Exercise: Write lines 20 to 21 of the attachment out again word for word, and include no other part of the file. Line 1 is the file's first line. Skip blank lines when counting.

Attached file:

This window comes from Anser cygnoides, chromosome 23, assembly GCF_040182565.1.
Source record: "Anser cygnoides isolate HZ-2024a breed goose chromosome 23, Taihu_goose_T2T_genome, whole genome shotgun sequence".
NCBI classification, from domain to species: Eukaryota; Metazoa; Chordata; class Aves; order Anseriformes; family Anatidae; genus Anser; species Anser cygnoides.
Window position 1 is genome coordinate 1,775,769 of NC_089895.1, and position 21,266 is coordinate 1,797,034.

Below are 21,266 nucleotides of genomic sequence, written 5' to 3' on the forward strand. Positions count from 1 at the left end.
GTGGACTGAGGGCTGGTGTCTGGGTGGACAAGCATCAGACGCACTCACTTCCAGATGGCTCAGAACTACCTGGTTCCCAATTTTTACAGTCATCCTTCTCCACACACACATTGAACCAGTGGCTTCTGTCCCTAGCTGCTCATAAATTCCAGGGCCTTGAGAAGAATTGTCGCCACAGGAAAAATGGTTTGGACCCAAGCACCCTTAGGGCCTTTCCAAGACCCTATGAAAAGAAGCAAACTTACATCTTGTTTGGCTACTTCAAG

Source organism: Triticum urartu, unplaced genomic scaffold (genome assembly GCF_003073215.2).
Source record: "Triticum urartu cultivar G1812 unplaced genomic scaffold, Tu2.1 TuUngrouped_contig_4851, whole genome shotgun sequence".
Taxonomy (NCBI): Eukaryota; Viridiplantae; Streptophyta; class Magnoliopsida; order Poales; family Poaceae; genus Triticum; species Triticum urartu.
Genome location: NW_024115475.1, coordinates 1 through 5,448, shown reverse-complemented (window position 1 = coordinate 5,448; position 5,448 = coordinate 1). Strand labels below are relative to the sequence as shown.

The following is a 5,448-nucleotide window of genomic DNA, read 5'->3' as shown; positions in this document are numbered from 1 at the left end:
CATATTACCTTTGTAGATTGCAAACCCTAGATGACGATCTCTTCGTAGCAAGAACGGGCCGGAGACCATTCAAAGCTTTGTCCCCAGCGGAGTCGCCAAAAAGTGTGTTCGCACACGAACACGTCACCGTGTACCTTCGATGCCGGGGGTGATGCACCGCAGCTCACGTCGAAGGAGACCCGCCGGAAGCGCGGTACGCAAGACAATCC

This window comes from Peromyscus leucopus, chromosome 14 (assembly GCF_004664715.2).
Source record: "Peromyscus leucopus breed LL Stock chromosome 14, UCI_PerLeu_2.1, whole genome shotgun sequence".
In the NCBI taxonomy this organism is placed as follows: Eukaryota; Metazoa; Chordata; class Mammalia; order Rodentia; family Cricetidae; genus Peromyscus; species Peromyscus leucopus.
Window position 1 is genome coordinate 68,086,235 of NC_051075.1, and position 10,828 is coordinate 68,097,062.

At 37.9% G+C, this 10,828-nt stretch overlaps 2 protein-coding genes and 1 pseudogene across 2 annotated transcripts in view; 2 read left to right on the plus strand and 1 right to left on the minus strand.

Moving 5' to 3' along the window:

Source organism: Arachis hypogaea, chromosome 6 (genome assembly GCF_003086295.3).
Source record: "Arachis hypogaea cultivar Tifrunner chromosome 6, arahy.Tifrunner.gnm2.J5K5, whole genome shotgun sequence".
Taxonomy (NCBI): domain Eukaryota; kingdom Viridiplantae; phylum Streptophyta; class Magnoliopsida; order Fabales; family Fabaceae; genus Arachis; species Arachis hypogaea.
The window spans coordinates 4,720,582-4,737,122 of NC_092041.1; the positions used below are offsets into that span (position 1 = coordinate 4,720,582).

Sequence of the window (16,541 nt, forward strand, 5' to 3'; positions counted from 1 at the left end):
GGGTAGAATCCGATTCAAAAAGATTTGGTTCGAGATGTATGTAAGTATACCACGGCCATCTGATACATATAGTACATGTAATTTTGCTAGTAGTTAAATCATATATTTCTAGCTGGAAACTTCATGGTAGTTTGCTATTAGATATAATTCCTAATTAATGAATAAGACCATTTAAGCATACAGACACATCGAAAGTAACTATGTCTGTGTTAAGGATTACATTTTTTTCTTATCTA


Source record: "Arachis hypogaea cultivar Tifrunner chromosome 6, arahy.Tifrunner.gnm2.J5K5, whole genome shotgun sequence".
Taxonomy (NCBI): domain Eukaryota; kingdom Viridiplantae; phylum Streptophyta; class Magnoliopsida; order Fabales; family Fabaceae; genus Arachis; species Arachis hypogaea.